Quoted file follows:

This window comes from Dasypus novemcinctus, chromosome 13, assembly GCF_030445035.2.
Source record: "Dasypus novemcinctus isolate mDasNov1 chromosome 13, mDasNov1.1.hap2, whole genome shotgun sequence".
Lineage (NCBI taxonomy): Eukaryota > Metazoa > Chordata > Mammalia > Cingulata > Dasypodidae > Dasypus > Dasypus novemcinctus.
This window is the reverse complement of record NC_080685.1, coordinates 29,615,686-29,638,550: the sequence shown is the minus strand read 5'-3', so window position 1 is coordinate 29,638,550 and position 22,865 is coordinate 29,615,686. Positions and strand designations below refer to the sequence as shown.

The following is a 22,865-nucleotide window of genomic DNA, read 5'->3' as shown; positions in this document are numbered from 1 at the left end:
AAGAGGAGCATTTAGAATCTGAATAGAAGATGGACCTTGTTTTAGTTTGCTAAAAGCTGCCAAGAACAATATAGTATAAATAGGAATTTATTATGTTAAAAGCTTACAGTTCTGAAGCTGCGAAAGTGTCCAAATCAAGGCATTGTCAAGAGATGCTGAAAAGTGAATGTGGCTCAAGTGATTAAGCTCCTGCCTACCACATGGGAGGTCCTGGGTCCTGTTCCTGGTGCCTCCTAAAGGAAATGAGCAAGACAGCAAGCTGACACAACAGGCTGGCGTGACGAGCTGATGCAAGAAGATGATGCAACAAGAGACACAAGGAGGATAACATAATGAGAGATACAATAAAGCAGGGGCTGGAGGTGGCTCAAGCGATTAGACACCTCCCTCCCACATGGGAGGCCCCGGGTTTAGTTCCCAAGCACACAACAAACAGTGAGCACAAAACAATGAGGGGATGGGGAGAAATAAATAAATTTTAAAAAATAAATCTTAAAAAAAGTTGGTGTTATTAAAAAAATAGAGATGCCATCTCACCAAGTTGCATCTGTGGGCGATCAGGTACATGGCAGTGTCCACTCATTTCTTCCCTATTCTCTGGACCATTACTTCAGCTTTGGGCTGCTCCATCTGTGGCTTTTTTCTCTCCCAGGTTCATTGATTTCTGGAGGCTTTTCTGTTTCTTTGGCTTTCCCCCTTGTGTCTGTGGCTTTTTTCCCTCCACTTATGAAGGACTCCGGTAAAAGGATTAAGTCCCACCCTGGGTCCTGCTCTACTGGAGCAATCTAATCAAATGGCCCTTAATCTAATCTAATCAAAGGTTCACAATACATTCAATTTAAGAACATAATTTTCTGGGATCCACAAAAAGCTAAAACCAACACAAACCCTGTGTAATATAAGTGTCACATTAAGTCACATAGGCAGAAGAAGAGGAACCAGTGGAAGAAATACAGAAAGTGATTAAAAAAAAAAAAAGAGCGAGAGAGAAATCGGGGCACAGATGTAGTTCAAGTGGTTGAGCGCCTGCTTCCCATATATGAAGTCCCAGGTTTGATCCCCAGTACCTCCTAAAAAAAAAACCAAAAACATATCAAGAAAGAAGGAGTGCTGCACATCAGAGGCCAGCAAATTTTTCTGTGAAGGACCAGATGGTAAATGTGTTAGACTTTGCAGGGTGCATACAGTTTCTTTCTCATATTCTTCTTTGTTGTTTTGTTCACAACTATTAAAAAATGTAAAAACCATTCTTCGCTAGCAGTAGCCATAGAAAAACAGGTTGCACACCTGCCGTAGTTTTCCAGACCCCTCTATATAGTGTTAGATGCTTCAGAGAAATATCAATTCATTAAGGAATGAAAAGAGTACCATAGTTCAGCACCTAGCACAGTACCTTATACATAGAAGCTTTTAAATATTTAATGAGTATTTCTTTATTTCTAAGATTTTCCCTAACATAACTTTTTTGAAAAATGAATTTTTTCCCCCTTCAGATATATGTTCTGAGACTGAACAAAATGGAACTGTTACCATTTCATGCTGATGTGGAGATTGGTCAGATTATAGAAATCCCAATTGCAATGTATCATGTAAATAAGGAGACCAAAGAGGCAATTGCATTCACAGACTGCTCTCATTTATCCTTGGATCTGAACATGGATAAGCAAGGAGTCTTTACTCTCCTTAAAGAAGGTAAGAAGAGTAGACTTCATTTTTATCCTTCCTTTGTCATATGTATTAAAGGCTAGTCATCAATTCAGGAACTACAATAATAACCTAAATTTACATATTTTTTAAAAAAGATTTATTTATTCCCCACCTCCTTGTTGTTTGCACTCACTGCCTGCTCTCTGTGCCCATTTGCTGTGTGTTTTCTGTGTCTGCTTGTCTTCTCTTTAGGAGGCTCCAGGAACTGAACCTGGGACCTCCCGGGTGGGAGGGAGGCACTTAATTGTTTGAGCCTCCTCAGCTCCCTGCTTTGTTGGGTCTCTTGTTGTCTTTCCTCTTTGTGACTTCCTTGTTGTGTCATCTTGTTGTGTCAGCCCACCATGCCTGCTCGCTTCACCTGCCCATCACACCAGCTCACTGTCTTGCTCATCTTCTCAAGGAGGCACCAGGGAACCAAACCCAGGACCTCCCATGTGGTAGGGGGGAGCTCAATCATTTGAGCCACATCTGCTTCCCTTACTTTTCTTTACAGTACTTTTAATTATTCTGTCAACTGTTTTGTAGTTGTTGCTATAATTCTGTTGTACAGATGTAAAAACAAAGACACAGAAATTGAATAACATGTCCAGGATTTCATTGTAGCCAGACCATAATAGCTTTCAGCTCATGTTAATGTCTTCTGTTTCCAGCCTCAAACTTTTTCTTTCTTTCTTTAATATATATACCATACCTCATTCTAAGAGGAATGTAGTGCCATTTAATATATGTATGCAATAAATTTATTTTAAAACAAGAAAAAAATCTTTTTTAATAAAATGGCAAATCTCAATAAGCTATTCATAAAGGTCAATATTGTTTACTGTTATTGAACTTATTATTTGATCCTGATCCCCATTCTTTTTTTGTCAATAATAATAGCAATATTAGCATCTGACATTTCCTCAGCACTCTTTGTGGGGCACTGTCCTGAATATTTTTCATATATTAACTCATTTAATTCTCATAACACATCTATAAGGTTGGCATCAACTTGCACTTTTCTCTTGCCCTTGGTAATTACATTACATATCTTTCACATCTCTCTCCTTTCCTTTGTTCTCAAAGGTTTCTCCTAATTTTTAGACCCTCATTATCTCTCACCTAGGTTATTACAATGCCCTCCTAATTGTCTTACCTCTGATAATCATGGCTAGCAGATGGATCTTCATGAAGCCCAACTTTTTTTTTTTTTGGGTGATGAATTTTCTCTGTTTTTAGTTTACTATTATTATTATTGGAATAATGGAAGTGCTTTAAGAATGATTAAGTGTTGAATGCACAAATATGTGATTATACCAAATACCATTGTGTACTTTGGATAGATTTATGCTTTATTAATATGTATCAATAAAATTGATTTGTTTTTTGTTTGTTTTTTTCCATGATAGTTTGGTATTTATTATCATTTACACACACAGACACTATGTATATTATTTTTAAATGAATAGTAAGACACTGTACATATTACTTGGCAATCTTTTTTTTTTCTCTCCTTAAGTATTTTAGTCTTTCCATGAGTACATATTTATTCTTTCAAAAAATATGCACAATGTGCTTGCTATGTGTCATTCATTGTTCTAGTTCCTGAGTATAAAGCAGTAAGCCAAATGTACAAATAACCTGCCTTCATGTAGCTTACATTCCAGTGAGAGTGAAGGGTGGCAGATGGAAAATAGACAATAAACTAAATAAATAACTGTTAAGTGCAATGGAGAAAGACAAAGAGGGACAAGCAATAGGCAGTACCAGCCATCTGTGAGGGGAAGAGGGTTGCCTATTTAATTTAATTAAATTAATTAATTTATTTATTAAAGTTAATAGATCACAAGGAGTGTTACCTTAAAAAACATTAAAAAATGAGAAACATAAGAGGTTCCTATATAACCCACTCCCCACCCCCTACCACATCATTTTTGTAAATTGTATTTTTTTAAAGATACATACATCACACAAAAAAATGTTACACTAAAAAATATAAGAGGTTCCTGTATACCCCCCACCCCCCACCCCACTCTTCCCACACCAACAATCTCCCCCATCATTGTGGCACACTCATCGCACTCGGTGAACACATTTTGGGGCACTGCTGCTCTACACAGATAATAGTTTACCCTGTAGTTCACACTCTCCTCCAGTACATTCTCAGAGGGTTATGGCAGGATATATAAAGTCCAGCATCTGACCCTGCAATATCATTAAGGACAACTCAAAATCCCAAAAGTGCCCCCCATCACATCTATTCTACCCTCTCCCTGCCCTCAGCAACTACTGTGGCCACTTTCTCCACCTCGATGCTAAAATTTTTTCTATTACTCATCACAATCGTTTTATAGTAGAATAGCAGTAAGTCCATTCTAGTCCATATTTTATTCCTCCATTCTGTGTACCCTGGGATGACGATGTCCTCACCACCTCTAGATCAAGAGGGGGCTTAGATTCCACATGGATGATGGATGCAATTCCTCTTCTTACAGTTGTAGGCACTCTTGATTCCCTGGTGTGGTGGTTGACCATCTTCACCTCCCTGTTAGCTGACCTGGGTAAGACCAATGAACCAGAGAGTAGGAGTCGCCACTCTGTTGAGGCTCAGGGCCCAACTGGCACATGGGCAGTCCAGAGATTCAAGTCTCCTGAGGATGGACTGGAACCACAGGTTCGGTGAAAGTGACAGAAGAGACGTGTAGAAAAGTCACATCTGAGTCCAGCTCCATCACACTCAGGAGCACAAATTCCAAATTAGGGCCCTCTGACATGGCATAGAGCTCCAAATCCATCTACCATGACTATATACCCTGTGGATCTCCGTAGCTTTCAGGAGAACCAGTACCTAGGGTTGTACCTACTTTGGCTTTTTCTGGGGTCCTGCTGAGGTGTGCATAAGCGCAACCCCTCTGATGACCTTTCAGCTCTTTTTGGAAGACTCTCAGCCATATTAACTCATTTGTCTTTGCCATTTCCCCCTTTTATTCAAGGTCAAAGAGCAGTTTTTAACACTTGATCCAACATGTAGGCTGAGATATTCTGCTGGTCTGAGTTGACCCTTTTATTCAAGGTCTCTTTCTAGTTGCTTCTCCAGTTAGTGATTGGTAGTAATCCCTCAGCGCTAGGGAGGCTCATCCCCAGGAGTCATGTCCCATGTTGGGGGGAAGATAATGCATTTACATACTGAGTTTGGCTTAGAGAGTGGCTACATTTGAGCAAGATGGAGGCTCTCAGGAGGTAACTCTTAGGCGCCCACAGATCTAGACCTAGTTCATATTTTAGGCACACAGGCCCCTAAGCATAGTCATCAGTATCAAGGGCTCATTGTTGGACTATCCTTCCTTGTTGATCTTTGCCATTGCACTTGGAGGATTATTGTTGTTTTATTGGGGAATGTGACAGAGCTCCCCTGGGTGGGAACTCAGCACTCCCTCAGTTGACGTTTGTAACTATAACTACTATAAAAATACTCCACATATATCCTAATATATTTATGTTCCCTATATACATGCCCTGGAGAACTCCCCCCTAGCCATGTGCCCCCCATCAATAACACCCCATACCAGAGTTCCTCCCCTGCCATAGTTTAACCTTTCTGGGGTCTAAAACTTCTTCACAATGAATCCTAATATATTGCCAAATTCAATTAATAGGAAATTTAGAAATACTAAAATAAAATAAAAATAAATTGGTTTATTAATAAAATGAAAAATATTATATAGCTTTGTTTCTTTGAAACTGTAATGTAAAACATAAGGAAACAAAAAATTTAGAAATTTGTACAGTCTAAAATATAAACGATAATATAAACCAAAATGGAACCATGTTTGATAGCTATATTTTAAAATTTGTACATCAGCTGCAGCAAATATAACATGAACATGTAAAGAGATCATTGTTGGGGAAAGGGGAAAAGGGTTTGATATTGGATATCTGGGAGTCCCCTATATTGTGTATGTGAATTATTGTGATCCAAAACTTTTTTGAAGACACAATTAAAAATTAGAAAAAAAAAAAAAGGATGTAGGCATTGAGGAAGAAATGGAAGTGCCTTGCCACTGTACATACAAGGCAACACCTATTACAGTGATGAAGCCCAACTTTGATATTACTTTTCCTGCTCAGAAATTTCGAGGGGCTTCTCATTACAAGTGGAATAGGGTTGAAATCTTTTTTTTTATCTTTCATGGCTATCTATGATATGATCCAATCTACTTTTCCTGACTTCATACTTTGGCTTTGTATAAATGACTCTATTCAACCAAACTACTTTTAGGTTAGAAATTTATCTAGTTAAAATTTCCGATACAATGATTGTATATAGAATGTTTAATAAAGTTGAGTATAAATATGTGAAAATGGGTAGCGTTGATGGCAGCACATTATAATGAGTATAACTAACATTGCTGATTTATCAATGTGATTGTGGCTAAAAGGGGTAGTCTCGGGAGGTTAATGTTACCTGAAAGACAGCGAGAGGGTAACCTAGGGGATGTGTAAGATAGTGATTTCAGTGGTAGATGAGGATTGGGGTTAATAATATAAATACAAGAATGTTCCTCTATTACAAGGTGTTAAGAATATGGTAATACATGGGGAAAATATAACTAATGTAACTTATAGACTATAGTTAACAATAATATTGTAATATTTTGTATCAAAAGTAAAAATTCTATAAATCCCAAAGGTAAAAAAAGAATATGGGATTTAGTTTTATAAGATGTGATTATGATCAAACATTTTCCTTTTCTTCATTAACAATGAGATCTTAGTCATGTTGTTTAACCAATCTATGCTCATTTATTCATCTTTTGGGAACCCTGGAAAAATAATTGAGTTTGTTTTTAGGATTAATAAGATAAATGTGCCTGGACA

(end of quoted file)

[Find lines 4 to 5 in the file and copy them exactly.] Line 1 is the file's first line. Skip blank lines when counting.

This window is the reverse complement of record NC_080685.1, coordinates 29,615,686-29,638,550: the sequence shown is the minus strand read 5'-3', so window position 1 is coordinate 29,638,550 and position 22,865 is coordinate 29,615,686. Positions and strand designations below refer to the sequence as shown.

The following is a 22,865-nucleotide window of genomic DNA, read 5'->3' as shown; positions in this document are numbered from 1 at the left end: